DAVAO

Editorial: Dilemma on plastic problem

IN RECENT months we have seen how the campaign against single-use plastics is gaining ground. The campaign is spearheaded by environmental groups in the hopes to reduce the waste pollution around us.

This campaign has resulted to a number of positive developments with some local government units, establishments, and institutions banning the single-use plastics.

Here in Davao City, the city council has started to craft an ordinance against the use of single-use plastics.

Davao City Councilor Diosdado Mahipus Jr. said they are currently working on a feasibility study for the crafting of an ordinance on the banning of single-use plastics.

“Karon nagabuhat ta’g study group sa feasibility study kabahin sa (pag-ban sa) single-use plastic. Gusto unta namo study-han kung pwede ba dili lang single-use plastics ang ato i-ban, kon dili tanang porma sa plastics (We created a group that will conduct the feasibility study of the banning of the single-use plastic. We will also study if we could also include banning other forms of plastics),” Mahipus, who chairs the committee on environment and natural resources, said.

The idea on banning the use of single-use plastics is noble. There is a need to protect the environment and for us to reduce the wastes making its way to the seas and the forests.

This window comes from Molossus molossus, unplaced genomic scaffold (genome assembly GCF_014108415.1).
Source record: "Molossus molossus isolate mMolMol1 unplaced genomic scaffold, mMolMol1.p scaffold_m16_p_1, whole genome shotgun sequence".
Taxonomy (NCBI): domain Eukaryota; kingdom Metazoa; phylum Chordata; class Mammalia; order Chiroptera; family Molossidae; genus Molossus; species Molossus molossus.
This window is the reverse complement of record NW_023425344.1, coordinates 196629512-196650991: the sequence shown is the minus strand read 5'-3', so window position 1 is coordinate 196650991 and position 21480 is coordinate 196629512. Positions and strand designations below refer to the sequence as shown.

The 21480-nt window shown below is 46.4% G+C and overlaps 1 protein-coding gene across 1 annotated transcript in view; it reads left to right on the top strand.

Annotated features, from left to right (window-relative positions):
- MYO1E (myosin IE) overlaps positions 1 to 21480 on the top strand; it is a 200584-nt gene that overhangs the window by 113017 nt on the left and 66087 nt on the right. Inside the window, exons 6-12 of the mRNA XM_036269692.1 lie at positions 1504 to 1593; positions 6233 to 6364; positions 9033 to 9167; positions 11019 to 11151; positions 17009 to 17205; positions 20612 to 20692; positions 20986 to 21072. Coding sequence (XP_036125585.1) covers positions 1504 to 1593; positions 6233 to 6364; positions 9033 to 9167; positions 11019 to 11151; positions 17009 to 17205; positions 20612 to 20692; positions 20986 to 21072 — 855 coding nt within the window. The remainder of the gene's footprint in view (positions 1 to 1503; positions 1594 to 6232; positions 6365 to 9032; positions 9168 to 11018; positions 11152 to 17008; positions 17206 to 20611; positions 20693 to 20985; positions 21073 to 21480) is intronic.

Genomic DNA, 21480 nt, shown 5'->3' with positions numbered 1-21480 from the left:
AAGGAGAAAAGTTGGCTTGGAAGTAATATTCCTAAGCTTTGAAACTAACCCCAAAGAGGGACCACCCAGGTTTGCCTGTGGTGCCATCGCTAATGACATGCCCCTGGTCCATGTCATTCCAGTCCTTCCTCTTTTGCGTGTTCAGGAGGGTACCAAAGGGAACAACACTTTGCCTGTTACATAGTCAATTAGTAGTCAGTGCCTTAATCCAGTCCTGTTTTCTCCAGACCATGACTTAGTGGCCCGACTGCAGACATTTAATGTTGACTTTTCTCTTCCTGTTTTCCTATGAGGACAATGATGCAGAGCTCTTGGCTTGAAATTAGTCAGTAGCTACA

However, we have to look at things objectively here. There is a dilemma for this campaign. Plastics, which have become a monster to the environment, are something the human race is very dependent upon especially as a material for packaging.

According to a study by the Elle MacArthur Foundation and the World Economic Forum entitled “The New Plastics Economy: Rethinking the Future of Plastics”, the use of plastic packaging is still the largest application of plastic.

“Plastic packaging not only delivers direct economic benefits, but can also contribute to increased levels of resource productivity — for instance, plastic packaging can reduce food waste by extending shelf life and can reduce fuel consumption for transportation by bringing packaging weight down,” the study states.

The study also states this dependency on plastics also have its drawbacks. One clear drawback is the amount of plastics making its way to the ocean.

“At least 8 million tons of plastics leak into the ocean each year -- which is equivalent to dumping the contents of one garbage truck into the ocean per minute,” the study states.

Our dependency on plastic is an almost impossible obstacle to the campaign against the banning of single-use plastics. At present, it seems like there are no alternatives that can match the versatility of the plastic.

However, this also does not mean that we should allow its continuous use. While our scientists look for alternatives that will be as versatile as plastic but at the same time environmentally friendly, let us do our very best as individuals to reduce our dependency on it as much as possible. This could mean bringing an ecobag when we go grocery shopping, having a tumbler on hand to avoid buying plastic bottles, or using reusable straws instead of plastic straws.


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